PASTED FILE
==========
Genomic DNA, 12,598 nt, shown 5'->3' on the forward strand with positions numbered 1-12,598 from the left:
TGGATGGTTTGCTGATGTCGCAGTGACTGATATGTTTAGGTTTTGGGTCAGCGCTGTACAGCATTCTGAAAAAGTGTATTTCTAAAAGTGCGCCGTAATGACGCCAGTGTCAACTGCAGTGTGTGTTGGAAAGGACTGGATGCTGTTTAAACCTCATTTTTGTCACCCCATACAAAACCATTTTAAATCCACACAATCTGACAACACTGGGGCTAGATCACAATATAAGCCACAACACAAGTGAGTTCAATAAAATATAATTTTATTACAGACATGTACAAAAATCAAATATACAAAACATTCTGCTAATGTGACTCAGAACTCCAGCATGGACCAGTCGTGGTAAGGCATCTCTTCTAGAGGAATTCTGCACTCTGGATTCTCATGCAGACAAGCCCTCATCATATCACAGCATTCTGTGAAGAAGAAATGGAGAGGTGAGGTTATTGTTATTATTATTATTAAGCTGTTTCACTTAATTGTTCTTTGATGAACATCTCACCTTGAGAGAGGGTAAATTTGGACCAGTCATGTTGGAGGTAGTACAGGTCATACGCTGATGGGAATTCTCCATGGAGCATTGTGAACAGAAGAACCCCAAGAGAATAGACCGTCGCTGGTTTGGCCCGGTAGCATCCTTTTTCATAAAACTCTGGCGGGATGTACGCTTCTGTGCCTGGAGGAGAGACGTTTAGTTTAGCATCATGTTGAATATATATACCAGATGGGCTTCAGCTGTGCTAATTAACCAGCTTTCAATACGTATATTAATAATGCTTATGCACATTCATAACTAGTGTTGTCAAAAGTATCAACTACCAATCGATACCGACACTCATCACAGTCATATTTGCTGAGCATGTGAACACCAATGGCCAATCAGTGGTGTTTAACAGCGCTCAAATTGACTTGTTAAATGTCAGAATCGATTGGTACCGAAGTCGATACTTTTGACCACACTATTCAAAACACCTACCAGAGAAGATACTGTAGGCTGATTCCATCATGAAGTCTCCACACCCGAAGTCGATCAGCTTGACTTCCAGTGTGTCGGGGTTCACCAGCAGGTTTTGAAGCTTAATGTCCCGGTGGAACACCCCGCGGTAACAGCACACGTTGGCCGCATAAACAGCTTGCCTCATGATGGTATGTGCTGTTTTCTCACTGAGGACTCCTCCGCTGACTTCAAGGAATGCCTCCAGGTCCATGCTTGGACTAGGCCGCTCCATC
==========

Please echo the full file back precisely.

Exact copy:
Genomic DNA, 12,598 nt, shown 5'->3' on the forward strand with positions numbered 1-12,598 from the left:
TGGATGGTTTGCTGATGTCGCAGTGACTGATATGTTTAGGTTTTGGGTCAGCGCTGTACAGCATTCTGAAAAAGTGTATTTCTAAAAGTGCGCCGTAATGACGCCAGTGTCAACTGCAGTGTGTGTTGGAAAGGACTGGATGCTGTTTAAACCTCATTTTTGTCACCCCATACAAAACCATTTTAAATCCACACAATCTGACAACACTGGGGCTAGATCACAATATAAGCCACAACACAAGTGAGTTCAATAAAATATAATTTTATTACAGACATGTACAAAAATCAAATATACAAAACATTCTGCTAATGTGACTCAGAACTCCAGCATGGACCAGTCGTGGTAAGGCATCTCTTCTAGAGGAATTCTGCACTCTGGATTCTCATGCAGACAAGCCCTCATCATATCACAGCATTCTGTGAAGAAGAAATGGAGAGGTGAGGTTATTGTTATTATTATTATTAAGCTGTTTCACTTAATTGTTCTTTGATGAACATCTCACCTTGAGAGAGGGTAAATTTGGACCAGTCATGTTGGAGGTAGTACAGGTCATACGCTGATGGGAATTCTCCATGGAGCATTGTGAACAGAAGAACCCCAAGAGAATAGACCGTCGCTGGTTTGGCCCGGTAGCATCCTTTTTCATAAAACTCTGGCGGGATGTACGCTTCTGTGCCTGGAGGAGAGACGTTTAGTTTAGCATCATGTTGAATATATATACCAGATGGGCTTCAGCTGTGCTAATTAACCAGCTTTCAATACGTATATTAATAATGCTTATGCACATTCATAACTAGTGTTGTCAAAAGTATCAACTACCAATCGATACCGACACTCATCACAGTCATATTTGCTGAGCATGTGAACACCAATGGCCAATCAGTGGTGTTTAACAGCGCTCAAATTGACTTGTTAAATGTCAGAATCGATTGGTACCGAAGTCGATACTTTTGACCACACTATTCAAAACACCTACCAGAGAAGATACTGTAGGCTGATTCCATCATGAAGTCTCCACACCCGAAGTCGATCAGCTTGACTTCCAGTGTGTCGGGGTTCACCAGCAGGTTTTGAAGCTTAATGTCCCGGTGGAACACCCCGCGGTAACAGCACACGTTGGCCGCATAAACAGCTTGCCTCATGATGGTATGTGCTGTTTTCTCACTGAGGACTCCTCCGCTGACTTCAAGGAATGCCTCCAGGTCCATGCTTGGACTAGGCCGCTCCATC